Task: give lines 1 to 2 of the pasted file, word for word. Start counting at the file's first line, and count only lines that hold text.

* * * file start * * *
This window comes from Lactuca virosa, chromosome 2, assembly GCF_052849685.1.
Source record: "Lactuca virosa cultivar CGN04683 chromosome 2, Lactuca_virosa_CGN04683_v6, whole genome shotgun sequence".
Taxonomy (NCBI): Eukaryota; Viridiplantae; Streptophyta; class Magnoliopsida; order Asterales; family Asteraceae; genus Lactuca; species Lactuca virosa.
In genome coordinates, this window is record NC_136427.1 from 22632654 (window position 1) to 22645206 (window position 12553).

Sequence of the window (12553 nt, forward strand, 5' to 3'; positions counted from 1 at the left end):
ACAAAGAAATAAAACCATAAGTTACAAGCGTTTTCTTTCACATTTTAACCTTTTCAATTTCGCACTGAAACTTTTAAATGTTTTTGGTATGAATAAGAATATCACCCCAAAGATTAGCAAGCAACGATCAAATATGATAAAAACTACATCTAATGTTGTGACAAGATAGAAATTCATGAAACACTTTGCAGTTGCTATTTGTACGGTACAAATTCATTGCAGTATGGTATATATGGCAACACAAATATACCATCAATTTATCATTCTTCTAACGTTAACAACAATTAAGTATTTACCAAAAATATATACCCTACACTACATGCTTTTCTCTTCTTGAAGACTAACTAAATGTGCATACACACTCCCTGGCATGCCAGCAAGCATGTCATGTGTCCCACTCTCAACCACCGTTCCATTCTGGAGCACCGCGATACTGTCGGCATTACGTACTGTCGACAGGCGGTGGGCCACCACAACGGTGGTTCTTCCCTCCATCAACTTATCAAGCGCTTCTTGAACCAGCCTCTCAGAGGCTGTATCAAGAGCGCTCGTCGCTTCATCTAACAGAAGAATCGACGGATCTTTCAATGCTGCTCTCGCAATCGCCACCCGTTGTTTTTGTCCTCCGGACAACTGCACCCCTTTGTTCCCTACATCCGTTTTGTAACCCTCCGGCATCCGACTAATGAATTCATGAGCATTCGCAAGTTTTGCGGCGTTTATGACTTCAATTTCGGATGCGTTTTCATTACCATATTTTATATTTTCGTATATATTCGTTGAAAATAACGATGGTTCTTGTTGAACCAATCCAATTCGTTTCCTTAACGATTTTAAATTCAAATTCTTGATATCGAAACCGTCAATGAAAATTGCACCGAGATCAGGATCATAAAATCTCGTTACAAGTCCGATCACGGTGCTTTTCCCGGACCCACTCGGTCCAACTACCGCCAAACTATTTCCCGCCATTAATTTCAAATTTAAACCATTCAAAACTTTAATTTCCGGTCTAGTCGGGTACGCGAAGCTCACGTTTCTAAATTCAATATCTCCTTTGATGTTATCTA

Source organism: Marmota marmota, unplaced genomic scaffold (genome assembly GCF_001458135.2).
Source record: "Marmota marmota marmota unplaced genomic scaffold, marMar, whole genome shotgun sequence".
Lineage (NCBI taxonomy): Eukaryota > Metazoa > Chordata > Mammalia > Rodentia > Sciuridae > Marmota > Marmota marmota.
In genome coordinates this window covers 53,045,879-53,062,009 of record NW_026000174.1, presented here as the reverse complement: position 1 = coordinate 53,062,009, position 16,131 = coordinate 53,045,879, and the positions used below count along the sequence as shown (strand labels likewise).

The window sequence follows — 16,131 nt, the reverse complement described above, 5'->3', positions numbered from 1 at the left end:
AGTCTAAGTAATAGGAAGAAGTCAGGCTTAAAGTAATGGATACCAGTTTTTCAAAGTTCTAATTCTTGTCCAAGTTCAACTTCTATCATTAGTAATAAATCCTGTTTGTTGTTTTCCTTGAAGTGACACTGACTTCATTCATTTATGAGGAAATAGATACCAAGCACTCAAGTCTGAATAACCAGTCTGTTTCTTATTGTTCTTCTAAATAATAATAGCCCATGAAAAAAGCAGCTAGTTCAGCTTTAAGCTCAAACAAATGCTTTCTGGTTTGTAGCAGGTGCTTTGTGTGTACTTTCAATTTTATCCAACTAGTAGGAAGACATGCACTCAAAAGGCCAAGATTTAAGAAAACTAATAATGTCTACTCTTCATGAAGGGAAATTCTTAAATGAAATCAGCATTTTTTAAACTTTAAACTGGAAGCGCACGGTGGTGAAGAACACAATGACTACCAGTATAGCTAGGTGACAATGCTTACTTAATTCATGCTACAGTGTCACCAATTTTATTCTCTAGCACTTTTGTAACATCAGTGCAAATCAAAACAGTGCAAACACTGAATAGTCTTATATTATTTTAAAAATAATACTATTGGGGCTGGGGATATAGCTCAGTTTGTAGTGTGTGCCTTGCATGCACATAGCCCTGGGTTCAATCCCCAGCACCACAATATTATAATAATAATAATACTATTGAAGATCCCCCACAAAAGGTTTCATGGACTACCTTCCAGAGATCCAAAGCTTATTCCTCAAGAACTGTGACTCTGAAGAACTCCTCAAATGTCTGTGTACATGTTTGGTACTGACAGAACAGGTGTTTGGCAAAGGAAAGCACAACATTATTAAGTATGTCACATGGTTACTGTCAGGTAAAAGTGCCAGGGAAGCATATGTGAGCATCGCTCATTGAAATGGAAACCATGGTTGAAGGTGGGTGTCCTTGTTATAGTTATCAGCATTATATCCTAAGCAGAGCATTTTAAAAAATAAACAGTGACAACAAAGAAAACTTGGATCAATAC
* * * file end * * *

This window comes from Lactuca virosa, chromosome 2, assembly GCF_052849685.1.
Source record: "Lactuca virosa cultivar CGN04683 chromosome 2, Lactuca_virosa_CGN04683_v6, whole genome shotgun sequence".